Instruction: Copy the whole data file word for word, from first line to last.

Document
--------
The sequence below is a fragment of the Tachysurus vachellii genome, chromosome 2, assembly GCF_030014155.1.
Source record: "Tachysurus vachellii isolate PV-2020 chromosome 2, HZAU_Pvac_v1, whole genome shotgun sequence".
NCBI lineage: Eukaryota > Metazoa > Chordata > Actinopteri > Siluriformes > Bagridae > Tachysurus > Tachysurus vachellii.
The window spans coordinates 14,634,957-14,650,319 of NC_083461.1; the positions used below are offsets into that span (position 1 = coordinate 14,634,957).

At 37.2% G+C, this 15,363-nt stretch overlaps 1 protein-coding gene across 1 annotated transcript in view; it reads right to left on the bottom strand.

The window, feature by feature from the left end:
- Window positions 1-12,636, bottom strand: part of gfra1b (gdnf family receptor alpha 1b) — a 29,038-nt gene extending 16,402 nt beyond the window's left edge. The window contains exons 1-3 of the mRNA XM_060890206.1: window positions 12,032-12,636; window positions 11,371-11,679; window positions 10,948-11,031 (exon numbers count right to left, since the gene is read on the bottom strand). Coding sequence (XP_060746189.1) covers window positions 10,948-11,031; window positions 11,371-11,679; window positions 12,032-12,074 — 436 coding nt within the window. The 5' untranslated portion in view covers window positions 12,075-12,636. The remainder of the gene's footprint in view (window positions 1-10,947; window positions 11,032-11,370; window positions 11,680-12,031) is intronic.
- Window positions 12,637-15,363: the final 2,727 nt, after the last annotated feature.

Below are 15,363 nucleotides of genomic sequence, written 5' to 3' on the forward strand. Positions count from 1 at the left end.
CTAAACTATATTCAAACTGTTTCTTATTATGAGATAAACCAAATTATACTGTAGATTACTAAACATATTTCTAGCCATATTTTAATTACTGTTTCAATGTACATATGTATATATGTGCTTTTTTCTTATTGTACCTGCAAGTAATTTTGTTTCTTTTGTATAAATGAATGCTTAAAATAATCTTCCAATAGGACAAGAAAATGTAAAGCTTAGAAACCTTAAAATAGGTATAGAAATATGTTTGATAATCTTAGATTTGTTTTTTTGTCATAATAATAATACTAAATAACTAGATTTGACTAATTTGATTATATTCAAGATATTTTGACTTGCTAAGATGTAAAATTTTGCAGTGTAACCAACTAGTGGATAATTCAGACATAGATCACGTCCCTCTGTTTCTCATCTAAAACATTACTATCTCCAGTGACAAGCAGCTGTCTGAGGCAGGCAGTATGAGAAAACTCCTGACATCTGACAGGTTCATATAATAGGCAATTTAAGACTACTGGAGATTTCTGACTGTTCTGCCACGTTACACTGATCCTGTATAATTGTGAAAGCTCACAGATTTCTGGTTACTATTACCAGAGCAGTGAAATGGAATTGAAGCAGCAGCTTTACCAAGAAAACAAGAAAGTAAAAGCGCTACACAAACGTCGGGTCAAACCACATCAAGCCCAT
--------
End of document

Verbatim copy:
The sequence below is a fragment of the Tachysurus vachellii genome, chromosome 2, assembly GCF_030014155.1.
Source record: "Tachysurus vachellii isolate PV-2020 chromosome 2, HZAU_Pvac_v1, whole genome shotgun sequence".
NCBI lineage: Eukaryota > Metazoa > Chordata > Actinopteri > Siluriformes > Bagridae > Tachysurus > Tachysurus vachellii.
The window spans coordinates 14,634,957-14,650,319 of NC_083461.1; the positions used below are offsets into that span (position 1 = coordinate 14,634,957).

At 37.2% G+C, this 15,363-nt stretch overlaps 1 protein-coding gene across 1 annotated transcript in view; it reads right to left on the bottom strand.

The window, feature by feature from the left end:
- Window positions 1-12,636, bottom strand: part of gfra1b (gdnf family receptor alpha 1b) — a 29,038-nt gene extending 16,402 nt beyond the window's left edge. The window contains exons 1-3 of the mRNA XM_060890206.1: window positions 12,032-12,636; window positions 11,371-11,679; window positions 10,948-11,031 (exon numbers count right to left, since the gene is read on the bottom strand). Coding sequence (XP_060746189.1) covers window positions 10,948-11,031; window positions 11,371-11,679; window positions 12,032-12,074 — 436 coding nt within the window. The 5' untranslated portion in view covers window positions 12,075-12,636. The remainder of the gene's footprint in view (window positions 1-10,947; window positions 11,032-11,370; window positions 11,680-12,031) is intronic.
- Window positions 12,637-15,363: the final 2,727 nt, after the last annotated feature.

Below are 15,363 nucleotides of genomic sequence, written 5' to 3' on the forward strand. Positions count from 1 at the left end.
CTAAACTATATTCAAACTGTTTCTTATTATGAGATAAACCAAATTATACTGTAGATTACTAAACATATTTCTAGCCATATTTTAATTACTGTTTCAATGTACATATGTATATATGTGCTTTTTTCTTATTGTACCTGCAAGTAATTTTGTTTCTTTTGTATAAATGAATGCTTAAAATAATCTTCCAATAGGACAAGAAAATGTAAAGCTTAGAAACCTTAAAATAGGTATAGAAATATGTTTGATAATCTTAGATTTGTTTTTTTGTCATAATAATAATACTAAATAACTAGATTTGACTAATTTGATTATATTCAAGATATTTTGACTTGCTAAGATGTAAAATTTTGCAGTGTAACCAACTAGTGGATAATTCAGACATAGATCACGTCCCTCTGTTTCTCATCTAAAACATTACTATCTCCAGTGACAAGCAGCTGTCTGAGGCAGGCAGTATGAGAAAACTCCTGACATCTGACAGGTTCATATAATAGGCAATTTAAGACTACTGGAGATTTCTGACTGTTCTGCCACGTTACACTGATCCTGTATAATTGTGAAAGCTCACAGATTTCTGGTTACTATTACCAGAGCAGTGAAATGGAATTGAAGCAGCAGCTTTACCAAGAAAACAAGAAAGTAAAAGCGCTACACAAACGTCGGGTCAAACCACATCAAGCCCAT